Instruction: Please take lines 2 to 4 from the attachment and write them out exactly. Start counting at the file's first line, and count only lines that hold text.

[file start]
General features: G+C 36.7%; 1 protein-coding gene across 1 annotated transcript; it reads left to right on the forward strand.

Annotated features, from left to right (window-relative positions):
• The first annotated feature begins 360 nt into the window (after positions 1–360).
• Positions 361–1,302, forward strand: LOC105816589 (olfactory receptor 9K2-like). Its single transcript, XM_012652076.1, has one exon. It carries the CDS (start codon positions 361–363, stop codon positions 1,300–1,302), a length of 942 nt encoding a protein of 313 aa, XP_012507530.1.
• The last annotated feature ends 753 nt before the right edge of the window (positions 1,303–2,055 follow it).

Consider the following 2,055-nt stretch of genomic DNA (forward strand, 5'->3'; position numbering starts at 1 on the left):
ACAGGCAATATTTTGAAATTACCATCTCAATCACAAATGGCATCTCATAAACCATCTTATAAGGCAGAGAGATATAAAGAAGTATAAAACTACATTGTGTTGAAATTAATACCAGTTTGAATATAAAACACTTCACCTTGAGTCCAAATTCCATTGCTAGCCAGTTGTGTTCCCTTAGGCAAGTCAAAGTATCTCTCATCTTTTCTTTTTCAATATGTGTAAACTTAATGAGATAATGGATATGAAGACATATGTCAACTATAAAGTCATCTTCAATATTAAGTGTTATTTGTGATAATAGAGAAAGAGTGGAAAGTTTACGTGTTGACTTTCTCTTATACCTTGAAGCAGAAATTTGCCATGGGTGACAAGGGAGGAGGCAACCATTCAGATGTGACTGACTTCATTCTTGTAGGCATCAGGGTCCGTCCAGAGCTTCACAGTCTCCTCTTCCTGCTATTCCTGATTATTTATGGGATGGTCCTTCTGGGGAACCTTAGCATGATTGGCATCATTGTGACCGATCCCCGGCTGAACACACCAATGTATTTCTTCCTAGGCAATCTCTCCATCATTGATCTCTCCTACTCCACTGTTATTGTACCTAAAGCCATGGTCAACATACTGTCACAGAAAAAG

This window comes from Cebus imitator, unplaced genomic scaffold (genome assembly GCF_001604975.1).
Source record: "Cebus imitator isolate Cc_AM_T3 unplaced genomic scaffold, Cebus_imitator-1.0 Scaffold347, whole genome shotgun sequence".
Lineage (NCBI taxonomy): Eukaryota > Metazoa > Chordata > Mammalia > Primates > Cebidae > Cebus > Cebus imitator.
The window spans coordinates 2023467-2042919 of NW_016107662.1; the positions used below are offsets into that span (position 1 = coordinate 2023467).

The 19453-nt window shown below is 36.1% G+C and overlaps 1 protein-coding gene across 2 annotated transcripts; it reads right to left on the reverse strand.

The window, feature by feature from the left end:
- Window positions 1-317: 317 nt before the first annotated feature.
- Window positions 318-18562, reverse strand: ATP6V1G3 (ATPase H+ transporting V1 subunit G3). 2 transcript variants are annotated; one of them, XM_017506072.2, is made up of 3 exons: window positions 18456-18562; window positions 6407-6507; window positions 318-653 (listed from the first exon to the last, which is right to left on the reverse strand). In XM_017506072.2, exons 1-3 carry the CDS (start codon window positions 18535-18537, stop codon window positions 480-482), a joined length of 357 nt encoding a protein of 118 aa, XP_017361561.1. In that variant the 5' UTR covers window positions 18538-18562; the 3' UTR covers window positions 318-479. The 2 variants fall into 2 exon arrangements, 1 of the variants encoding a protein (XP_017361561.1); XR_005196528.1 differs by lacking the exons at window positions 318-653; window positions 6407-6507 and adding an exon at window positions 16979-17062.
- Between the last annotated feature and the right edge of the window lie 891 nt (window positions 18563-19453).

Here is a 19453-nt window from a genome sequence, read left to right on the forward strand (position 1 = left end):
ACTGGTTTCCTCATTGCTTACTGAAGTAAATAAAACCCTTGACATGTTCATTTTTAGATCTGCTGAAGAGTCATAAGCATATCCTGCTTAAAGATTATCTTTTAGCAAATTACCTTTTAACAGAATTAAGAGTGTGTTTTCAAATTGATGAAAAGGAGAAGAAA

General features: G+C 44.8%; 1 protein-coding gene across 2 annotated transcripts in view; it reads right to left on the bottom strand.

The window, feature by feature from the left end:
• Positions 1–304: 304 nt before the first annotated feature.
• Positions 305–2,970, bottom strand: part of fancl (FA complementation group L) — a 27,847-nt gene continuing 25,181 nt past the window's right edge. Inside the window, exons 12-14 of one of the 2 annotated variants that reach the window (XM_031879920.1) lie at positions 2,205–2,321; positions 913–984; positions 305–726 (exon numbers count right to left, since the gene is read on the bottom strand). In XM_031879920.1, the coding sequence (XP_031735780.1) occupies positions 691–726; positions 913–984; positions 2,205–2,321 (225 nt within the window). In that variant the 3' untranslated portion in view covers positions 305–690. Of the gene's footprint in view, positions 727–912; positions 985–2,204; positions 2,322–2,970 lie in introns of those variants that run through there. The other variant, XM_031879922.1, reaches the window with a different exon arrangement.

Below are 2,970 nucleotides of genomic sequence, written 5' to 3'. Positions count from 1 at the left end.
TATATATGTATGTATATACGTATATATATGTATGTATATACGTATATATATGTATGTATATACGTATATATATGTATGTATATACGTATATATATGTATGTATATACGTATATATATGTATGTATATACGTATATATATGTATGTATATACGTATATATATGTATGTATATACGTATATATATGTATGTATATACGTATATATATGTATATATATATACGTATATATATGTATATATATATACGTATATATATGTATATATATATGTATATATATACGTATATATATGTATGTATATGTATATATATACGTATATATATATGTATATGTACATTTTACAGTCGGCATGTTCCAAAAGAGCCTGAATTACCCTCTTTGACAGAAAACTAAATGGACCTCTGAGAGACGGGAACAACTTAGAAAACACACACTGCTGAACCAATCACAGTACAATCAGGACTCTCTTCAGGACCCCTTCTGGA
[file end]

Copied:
Annotated features, from left to right (window-relative positions):
• The first annotated feature begins 360 nt into the window (after positions 1–360).
• Positions 361–1,302, forward strand: LOC105816589 (olfactory receptor 9K2-like). Its single transcript, XM_012652076.1, has one exon. It carries the CDS (start codon positions 361–363, stop codon positions 1,300–1,302), a length of 942 nt encoding a protein of 313 aa, XP_012507530.1.